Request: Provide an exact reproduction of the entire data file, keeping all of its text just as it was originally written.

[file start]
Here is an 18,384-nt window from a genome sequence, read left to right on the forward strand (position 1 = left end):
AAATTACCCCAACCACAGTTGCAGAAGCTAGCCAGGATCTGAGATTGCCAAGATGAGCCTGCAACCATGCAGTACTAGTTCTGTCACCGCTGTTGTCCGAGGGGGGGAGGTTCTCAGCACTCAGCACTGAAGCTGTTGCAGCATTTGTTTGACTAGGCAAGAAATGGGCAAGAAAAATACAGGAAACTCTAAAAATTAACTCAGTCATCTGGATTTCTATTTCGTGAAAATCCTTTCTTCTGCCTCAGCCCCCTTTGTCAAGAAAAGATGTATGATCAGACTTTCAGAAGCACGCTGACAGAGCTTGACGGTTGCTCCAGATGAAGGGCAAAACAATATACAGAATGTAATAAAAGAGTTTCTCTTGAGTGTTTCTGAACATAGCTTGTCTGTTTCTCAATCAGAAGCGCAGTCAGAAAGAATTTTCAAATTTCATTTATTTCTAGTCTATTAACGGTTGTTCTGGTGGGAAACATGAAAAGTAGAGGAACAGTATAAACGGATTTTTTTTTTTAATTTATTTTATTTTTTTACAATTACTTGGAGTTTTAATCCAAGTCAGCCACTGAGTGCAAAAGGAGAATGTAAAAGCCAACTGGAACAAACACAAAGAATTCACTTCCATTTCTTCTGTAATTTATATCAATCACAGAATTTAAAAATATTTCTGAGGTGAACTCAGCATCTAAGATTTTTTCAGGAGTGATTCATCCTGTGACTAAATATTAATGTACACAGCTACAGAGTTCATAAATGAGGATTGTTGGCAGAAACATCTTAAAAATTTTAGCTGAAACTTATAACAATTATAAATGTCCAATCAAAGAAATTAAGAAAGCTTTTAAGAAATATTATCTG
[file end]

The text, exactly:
Here is an 18,384-nt window from a genome sequence, read left to right on the forward strand (position 1 = left end):
AAATTACCCCAACCACAGTTGCAGAAGCTAGCCAGGATCTGAGATTGCCAAGATGAGCCTGCAACCATGCAGTACTAGTTCTGTCACCGCTGTTGTCCGAGGGGGGGAGGTTCTCAGCACTCAGCACTGAAGCTGTTGCAGCATTTGTTTGACTAGGCAAGAAATGGGCAAGAAAAATACAGGAAACTCTAAAAATTAACTCAGTCATCTGGATTTCTATTTCGTGAAAATCCTTTCTTCTGCCTCAGCCCCCTTTGTCAAGAAAAGATGTATGATCAGACTTTCAGAAGCACGCTGACAGAGCTTGACGGTTGCTCCAGATGAAGGGCAAAACAATATACAGAATGTAATAAAAGAGTTTCTCTTGAGTGTTTCTGAACATAGCTTGTCTGTTTCTCAATCAGAAGCGCAGTCAGAAAGAATTTTCAAATTTCATTTATTTCTAGTCTATTAACGGTTGTTCTGGTGGGAAACATGAAAAGTAGAGGAACAGTATAAACGGATTTTTTTTTTTAATTTATTTTATTTTTTTACAATTACTTGGAGTTTTAATCCAAGTCAGCCACTGAGTGCAAAAGGAGAATGTAAAAGCCAACTGGAACAAACACAAAGAATTCACTTCCATTTCTTCTGTAATTTATATCAATCACAGAATTTAAAAATATTTCTGAGGTGAACTCAGCATCTAAGATTTTTTCAGGAGTGATTCATCCTGTGACTAAATATTAATGTACACAGCTACAGAGTTCATAAATGAGGATTGTTGGCAGAAACATCTTAAAAATTTTAGCTGAAACTTATAACAATTATAAATGTCCAATCAAAGAAATTAAGAAAGCTTTTAAGAAATATTATCTG